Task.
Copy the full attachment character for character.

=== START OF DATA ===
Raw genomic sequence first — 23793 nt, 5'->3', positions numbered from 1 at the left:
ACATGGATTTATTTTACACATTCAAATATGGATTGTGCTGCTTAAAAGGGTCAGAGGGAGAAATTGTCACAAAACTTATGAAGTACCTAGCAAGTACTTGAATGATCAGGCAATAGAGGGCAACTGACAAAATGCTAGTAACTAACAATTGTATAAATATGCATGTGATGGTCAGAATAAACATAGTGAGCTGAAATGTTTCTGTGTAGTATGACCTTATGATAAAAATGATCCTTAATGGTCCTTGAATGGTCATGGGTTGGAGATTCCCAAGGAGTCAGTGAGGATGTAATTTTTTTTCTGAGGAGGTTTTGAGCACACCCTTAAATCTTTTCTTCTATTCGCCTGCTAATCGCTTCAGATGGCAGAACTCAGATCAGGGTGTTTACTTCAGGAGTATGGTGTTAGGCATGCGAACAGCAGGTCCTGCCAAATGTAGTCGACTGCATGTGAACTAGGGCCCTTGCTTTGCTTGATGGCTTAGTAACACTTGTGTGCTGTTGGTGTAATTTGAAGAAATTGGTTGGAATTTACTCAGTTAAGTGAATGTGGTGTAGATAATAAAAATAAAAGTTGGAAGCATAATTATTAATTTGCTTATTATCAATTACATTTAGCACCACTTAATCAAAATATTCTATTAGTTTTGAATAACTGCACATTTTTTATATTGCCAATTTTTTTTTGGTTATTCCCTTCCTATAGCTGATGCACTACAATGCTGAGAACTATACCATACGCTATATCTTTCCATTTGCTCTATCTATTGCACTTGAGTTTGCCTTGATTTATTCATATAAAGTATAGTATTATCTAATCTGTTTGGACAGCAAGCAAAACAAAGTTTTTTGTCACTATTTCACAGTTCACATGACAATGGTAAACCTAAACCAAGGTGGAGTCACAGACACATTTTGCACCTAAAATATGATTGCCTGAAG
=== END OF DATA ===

Raw genomic sequence first — 23793 nt, 5'->3', positions numbered from 1 at the left:
ACATGGATTTATTTTACACATTCAAATATGGATTGTGCTGCTTAAAAGGGTCAGAGGGAGAAATTGTCACAAAACTTATGAAGTACCTAGCAAGTACTTGAATGATCAGGCAATAGAGGGCAACTGACAAAATGCTAGTAACTAACAATTGTATAAATATGCATGTGATGGTCAGAATAAACATAGTGAGCTGAAATGTTTCTGTGTAGTATGACCTTATGATAAAAATGATCCTTAATGGTCCTTGAATGGTCATGGGTTGGAGATTCCCAAGGAGTCAGTGAGGATGTAATTTTTTTTCTGAGGAGGTTTTGAGCACACCCTTAAATCTTTTCTTCTATTCGCCTGCTAATCGCTTCAGATGGCAGAACTCAGATCAGGGTGTTTACTTCAGGAGTATGGTGTTAGGCATGCGAACAGCAGGTCCTGCCAAATGTAGTCGACTGCATGTGAACTAGGGCCCTTGCTTTGCTTGATGGCTTAGTAACACTTGTGTGCTGTTGGTGTAATTTGAAGAAATTGGTTGGAATTTACTCAGTTAAGTGAATGTGGTGTAGATAATAAAAATAAAAGTTGGAAGCATAATTATTAATTTGCTTATTATCAATTACATTTAGCACCACTTAATCAAAATATTCTATTAGTTTTGAATAACTGCACATTTTTTATATTGCCAATTTTTTTTTGGTTATTCCCTTCCTATAGCTGATGCACTACAATGCTGAGAACTATACCATACGCTATATCTTTCCATTTGCTCTATCTATTGCACTTGAGTTTGCCTTGATTTATTCATATAAAGTATAGTATTATCTAATCTGTTTGGACAGCAAGCAAAACAAAGTTTTTTGTCACTATTTCACAGTTCACATGACAATGGTAAACCTAAACCAAGGTGGAGTCACAGACACATTTTGCACCTAAAATATGATTGCCTGAAG